They entered a large hall, where four and twenty richly dressed women were sitting round a table, looking as if they were about to attend a wedding. At the head of the table sat the lady of the house in a golden chair.

Elsa did not know which way to look, for everything that met her eyes was more beautiful than she could have dreamed possible. But she sat down with the rest, and ate some delicious fruit, and thought she must be in heaven. The guests talked softly, but their speech was strange to Elsa, and she understood nothing of what was said. Then the hostess turned round and whispered something to a maid behind her chair, and the maid left the hall, and when she came back she brought a little old man with her, who had a beard longer than himself. He bowed low to the lady and then stood quietly near the door.

'Do you see this girl?' said the lady of the house, pointing to Elsa. 'I wish to adopt her for my daughter. Make me a copy of her, which we can send to her native village instead of herself.'

The old man looked Elsa all up and down, as if he was taking her measure, bowed again to the lady, and left the hall. After dinner the lady said kindly to Elsa, 'Kisika has begged me to let you stay with her, and you have told her you would like to live here. Is that so?'

At these words Elsa fell on her knees, and kissed the lady's hands and feet in gratitude for her escape from her cruel stepmother; but her hostess raised her from the ground and patted her head, saying, 'All will go well as long as you are a good, obedient child, and I will take care of you and see that you want for nothing till you are grown up and can look after yourself. My waiting-maid, who teaches Kisika all sorts of fine handiwork, shall teach you too.'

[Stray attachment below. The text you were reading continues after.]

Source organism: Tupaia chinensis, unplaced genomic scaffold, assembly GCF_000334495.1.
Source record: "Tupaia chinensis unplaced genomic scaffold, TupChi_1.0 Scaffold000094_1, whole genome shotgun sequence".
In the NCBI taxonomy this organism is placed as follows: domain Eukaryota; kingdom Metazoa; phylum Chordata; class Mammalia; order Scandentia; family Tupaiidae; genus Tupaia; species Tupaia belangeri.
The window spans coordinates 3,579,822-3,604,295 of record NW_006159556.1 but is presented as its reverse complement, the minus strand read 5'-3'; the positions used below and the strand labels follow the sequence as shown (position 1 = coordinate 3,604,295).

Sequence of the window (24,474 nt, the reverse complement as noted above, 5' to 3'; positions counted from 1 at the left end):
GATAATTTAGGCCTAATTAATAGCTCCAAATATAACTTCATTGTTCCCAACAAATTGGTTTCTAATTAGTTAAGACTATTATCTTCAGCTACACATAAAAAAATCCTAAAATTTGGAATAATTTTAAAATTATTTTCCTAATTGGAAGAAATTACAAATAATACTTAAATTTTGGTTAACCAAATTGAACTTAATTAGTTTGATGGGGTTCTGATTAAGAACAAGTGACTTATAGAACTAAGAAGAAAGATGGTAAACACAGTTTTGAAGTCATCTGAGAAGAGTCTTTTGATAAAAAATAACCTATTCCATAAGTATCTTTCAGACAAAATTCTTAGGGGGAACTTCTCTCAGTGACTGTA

Not long after the old man came back with a mould full of clay on his shoulders, and a little covered basket in his left hand. He put down his mould and his basket on the ground, took up a handful of clay, and made a doll as large as life. When it was finished he bored a hole in the doll's breast and put a bit of bread inside; then, drawing a snake out of the basket, forced it to enter the hollow body.

'Now,' he said to the lady, 'all we want is a drop of the maiden's blood.'

When she heard this Elsa grew white with horror, for she thought she was selling her soul to the evil one.

'Do not be afraid!' the lady hastened to say; 'we do not want your blood for any bad purpose, but rather to give you freedom and happiness.'

Then she took a tiny golden needle, pricked Elsa in the arm, and gave the needle to the old man, who stuck it into the heart of the doll. When this was done he placed the figure in the basket, promising that the next day they should all see what a beautiful piece of work he had finished.